There are a few, very few, singers who really know how to get the core of the meaning of a song and communicate it to you as if they were imparting a new discovery. Barbara Cook is one of these chosen few. She has always had (and to an astonishing degree she has maintained, at age 70) one of the finest and loveliest voices on Broadway and in popular music. She's also communicated depths of feeling even from her earliest recordings. As she has grown older her interpretative powers have deepened to the point where there is no other singer today who can communicate the truth of a song the way she does. Every song on this CD is choice. There is nothing one ever wants to skip, and plenty that one wants to linger over and come back to again and again. Cook's relaxed but confident version of "Everybody says don't" (more about the lady in the song and less about the singer than the excellent but egocentric Streisand version), her ambling "Eagle and me" and her touching "I wonder what became of me" are all gems. She especially excels on complicated Sondheim songs that are often reduced by less gifted singers to something unsubstantial: "Happiness", "Not a day goes by", "Loving you". She gives her own subtle, wry touch to "You could drive a person crazy". She does a surprising medley of three turn of the century songs, "Hard hearted Hanna", "Waiting for the Robert E. Lee", and "San Francisco". They are all marvelous, different as can be. "San Francisco" is a particular revelation: she sings it slowly and brings out all the longing in the words. As the melody shimmers, you can almost see the Golden Gate bridge.
Throughout the concert , Cook is beautifully supported by Wally Harper and John Beall. She and Harper are a treasure of a team, and the concert must be considered a triumph of their partnership, for Harper's accompaniment and musical vision have been an essential part of the magic of a Barbara Cook concert for her entire popular music career. Her vocal guest, Malcolm Gets, is for the most part a welcome addition: his "Giants in the Sky" and "Another hundred people/So many people" are warm and well-delivered, and his duet with Cook in "Move on" is touching. "Something's coming", with its slightly awkward spoken break and "Lets face the music and dance", which has some off-pitch moments, are not quite as successful.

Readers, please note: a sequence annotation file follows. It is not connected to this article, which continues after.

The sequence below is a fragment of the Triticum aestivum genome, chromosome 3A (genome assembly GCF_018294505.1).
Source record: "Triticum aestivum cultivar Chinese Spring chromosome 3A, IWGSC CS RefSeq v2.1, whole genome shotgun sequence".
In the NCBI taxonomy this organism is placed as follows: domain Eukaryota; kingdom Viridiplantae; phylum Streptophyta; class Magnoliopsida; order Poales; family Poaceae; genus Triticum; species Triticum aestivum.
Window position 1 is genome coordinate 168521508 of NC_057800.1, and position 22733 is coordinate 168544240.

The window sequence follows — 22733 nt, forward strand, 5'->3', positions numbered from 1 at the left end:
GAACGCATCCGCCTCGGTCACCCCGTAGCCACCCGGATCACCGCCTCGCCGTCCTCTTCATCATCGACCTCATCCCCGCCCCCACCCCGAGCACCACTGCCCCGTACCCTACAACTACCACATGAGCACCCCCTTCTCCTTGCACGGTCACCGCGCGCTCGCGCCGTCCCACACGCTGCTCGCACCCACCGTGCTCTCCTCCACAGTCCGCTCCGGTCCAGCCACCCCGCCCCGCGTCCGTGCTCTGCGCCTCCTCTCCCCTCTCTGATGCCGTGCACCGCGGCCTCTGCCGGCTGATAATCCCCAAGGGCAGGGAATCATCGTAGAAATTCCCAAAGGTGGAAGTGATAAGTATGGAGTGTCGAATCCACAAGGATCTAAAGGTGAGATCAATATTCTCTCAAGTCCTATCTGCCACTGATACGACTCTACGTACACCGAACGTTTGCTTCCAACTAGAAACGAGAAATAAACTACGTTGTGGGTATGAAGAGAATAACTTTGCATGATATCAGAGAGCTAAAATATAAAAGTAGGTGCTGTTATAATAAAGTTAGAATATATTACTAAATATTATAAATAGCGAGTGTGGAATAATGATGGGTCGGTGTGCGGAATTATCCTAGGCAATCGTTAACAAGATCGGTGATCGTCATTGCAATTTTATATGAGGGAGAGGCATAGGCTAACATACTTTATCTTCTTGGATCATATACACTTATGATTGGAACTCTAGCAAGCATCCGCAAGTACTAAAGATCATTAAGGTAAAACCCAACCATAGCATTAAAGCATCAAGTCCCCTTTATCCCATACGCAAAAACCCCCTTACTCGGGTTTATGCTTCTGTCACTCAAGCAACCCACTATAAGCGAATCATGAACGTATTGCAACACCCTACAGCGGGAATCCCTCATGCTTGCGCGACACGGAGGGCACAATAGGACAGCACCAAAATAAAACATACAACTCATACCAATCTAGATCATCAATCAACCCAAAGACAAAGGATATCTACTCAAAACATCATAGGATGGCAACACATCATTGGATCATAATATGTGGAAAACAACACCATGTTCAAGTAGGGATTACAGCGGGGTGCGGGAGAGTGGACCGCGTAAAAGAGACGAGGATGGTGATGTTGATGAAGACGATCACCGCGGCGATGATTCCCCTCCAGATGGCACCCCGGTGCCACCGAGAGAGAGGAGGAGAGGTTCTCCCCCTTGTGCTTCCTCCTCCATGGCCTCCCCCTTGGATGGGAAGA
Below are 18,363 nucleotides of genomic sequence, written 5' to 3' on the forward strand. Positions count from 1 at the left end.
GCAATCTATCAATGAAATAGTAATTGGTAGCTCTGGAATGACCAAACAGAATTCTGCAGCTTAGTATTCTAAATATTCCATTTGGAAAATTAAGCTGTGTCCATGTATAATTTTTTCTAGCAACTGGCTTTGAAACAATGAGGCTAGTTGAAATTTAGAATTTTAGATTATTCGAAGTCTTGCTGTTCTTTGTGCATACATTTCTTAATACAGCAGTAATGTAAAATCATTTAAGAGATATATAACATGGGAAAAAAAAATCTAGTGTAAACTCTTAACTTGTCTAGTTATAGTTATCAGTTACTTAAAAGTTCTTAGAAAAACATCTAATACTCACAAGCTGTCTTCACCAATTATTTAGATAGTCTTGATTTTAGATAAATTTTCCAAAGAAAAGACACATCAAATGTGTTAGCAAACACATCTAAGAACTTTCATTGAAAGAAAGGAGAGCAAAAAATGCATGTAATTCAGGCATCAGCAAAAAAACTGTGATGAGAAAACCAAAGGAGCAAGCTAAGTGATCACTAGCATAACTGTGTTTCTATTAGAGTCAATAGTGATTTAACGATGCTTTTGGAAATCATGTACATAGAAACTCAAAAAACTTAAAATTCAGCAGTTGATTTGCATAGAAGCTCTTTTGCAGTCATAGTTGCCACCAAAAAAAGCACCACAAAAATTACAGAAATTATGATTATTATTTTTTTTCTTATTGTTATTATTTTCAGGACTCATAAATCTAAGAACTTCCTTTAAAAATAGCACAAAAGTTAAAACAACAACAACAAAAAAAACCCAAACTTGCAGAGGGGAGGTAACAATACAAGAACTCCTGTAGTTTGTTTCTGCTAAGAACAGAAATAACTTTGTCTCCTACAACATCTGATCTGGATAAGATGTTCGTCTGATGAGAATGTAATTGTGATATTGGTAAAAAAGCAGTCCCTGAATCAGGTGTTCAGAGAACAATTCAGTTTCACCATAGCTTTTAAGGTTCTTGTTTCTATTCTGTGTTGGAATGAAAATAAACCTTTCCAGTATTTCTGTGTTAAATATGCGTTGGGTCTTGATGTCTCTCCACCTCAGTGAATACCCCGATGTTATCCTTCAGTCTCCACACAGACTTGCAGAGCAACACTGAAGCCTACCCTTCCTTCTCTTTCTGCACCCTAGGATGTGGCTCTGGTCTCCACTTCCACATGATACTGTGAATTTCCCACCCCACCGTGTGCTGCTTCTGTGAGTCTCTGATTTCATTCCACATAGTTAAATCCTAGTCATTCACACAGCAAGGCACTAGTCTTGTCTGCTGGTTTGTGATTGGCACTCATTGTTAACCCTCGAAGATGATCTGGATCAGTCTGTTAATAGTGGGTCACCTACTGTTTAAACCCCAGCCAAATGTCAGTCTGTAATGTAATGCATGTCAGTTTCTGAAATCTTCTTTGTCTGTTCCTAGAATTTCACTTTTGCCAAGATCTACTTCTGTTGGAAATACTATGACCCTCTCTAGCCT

The concert ending is utterly remarkable and illustrates not only Cook's versatility and willingness (still) to take emotional and musical risks, but also her complete command of the music she sings. First she teases the audience with the introduction to "Glitter and be gay", which she lets them know she is *not* going to sing. But then she follows by singing her trademark song, "Vanilla ice cream", fearlessly soaring to and sustaining the high B flat at the climax of the song, and sounding throughout like the dazzled, lovestruck shopgirl she played forty years earlier. She follows this with a version of "Send in the clowns" that could only be sung by a woman with her depth of experience - not a false note or emotion in the entire song, though the woman who is singing it is a world away from the "She loves me" shopgirl. For all the great versions that preceded it, you think to yourself, "I never heard it - all of it - until now." The combination of emotional nakedness and musical intelligence leaves you floored. As if the transition from "Vanilla ice cream" to "Send in the clowns" weren't challenge enough, Cook ends the main concert with a song completely identified (for good reason) with one of the greatest popular singers ever, Judy Garland. The song is written for a young girl who is falling in love for the first time and is so excited she can barely contain herself. Barbara Cook, at 70, sings "The Trolley Song" with a brio and effervescence a whole chorus of twenty year olds couldn't match. You feel the same giddiness and excitement you felt when you first heard the classic Garland version, and it's magic all over again. For encores, Cook gives us two beautiful and very mellow Sondheim songs, "Not while I'm around" (with Malcolm Gets) and a divine "Anyone can whistle", that allow us to exhale after the excitement of "The Trolley Song" and appreciate her again as the consummate interpreter she is. The disc is sprinkled throughout with her verbal wit and warmth, which are an integral part of the concert. For those who were fortunate enough to attend, this must have been the concert of a lifetime. The rest of us can be grateful to DRG for recording the concert, packaging it so beautifully and including every song and most of the between-song talking. We can also be grateful to Barbara Cook and Wally Harper for their generosity with their musical gifts and hope that they will keep making music for another 25 years.